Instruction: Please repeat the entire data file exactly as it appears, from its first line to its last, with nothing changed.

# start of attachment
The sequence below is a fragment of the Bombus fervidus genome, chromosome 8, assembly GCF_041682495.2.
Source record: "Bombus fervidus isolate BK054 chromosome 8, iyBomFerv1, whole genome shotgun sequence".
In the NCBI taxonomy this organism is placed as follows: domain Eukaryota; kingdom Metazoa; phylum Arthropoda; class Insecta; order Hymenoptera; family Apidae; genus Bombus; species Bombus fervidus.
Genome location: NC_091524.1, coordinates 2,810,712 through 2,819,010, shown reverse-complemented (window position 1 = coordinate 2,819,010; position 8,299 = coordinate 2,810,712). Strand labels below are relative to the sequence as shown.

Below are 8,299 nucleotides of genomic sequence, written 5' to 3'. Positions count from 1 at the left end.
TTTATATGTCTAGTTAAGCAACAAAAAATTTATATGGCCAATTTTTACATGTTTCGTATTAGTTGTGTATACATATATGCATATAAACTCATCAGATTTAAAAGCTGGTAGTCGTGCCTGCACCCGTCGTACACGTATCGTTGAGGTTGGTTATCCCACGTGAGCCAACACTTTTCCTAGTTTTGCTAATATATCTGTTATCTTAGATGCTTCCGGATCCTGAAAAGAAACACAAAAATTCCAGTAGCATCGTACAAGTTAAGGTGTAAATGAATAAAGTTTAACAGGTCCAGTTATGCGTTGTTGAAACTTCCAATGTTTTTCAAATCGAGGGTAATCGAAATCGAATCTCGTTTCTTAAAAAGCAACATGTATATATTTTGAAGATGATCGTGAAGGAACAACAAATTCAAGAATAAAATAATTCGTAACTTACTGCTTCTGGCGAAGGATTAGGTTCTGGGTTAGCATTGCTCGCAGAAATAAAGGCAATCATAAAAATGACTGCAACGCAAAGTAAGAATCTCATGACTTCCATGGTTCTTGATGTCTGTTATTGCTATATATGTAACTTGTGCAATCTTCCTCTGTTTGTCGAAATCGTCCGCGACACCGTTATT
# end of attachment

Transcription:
The sequence below is a fragment of the Bombus fervidus genome, chromosome 8, assembly GCF_041682495.2.
Source record: "Bombus fervidus isolate BK054 chromosome 8, iyBomFerv1, whole genome shotgun sequence".
In the NCBI taxonomy this organism is placed as follows: domain Eukaryota; kingdom Metazoa; phylum Arthropoda; class Insecta; order Hymenoptera; family Apidae; genus Bombus; species Bombus fervidus.
Genome location: NC_091524.1, coordinates 2,810,712 through 2,819,010, shown reverse-complemented (window position 1 = coordinate 2,819,010; position 8,299 = coordinate 2,810,712). Strand labels below are relative to the sequence as shown.

Below are 8,299 nucleotides of genomic sequence, written 5' to 3'. Positions count from 1 at the left end.
TTTATATGTCTAGTTAAGCAACAAAAAATTTATATGGCCAATTTTTACATGTTTCGTATTAGTTGTGTATACATATATGCATATAAACTCATCAGATTTAAAAGCTGGTAGTCGTGCCTGCACCCGTCGTACACGTATCGTTGAGGTTGGTTATCCCACGTGAGCCAACACTTTTCCTAGTTTTGCTAATATATCTGTTATCTTAGATGCTTCCGGATCCTGAAAAGAAACACAAAAATTCCAGTAGCATCGTACAAGTTAAGGTGTAAATGAATAAAGTTTAACAGGTCCAGTTATGCGTTGTTGAAACTTCCAATGTTTTTCAAATCGAGGGTAATCGAAATCGAATCTCGTTTCTTAAAAAGCAACATGTATATATTTTGAAGATGATCGTGAAGGAACAACAAATTCAAGAATAAAATAATTCGTAACTTACTGCTTCTGGCGAAGGATTAGGTTCTGGGTTAGCATTGCTCGCAGAAATAAAGGCAATCATAAAAATGACTGCAACGCAAAGTAAGAATCTCATGACTTCCATGGTTCTTGATGTCTGTTATTGCTATATATGTAACTTGTGCAATCTTCCTCTGTTTGTCGAAATCGTCCGCGACACCGTTATT